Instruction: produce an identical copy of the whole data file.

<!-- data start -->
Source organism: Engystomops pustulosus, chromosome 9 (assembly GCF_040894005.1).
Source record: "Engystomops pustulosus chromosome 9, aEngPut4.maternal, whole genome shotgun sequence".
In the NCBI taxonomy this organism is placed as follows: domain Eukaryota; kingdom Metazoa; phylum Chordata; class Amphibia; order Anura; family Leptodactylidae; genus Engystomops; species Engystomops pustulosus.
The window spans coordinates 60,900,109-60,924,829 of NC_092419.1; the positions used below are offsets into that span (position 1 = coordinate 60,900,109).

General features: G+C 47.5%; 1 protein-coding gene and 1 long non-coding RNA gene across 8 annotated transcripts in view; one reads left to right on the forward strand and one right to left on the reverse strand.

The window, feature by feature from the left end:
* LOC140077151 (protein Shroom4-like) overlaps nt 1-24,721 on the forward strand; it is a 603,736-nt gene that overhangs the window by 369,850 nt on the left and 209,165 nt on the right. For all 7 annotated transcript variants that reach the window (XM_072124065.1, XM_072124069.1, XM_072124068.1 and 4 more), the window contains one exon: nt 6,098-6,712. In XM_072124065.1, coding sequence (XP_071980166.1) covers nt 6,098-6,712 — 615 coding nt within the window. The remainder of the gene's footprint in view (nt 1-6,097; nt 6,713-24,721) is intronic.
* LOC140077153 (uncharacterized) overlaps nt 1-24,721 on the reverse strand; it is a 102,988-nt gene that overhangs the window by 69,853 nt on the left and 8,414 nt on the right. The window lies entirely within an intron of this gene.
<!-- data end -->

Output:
Source organism: Engystomops pustulosus, chromosome 9 (assembly GCF_040894005.1).
Source record: "Engystomops pustulosus chromosome 9, aEngPut4.maternal, whole genome shotgun sequence".
In the NCBI taxonomy this organism is placed as follows: domain Eukaryota; kingdom Metazoa; phylum Chordata; class Amphibia; order Anura; family Leptodactylidae; genus Engystomops; species Engystomops pustulosus.
The window spans coordinates 60,900,109-60,924,829 of NC_092419.1; the positions used below are offsets into that span (position 1 = coordinate 60,900,109).

General features: G+C 47.5%; 1 protein-coding gene and 1 long non-coding RNA gene across 8 annotated transcripts in view; one reads left to right on the forward strand and one right to left on the reverse strand.

The window, feature by feature from the left end:
* LOC140077151 (protein Shroom4-like) overlaps nt 1-24,721 on the forward strand; it is a 603,736-nt gene that overhangs the window by 369,850 nt on the left and 209,165 nt on the right. For all 7 annotated transcript variants that reach the window (XM_072124065.1, XM_072124069.1, XM_072124068.1 and 4 more), the window contains one exon: nt 6,098-6,712. In XM_072124065.1, coding sequence (XP_071980166.1) covers nt 6,098-6,712 — 615 coding nt within the window. The remainder of the gene's footprint in view (nt 1-6,097; nt 6,713-24,721) is intronic.
* LOC140077153 (uncharacterized) overlaps nt 1-24,721 on the reverse strand; it is a 102,988-nt gene that overhangs the window by 69,853 nt on the left and 8,414 nt on the right. The window lies entirely within an intron of this gene.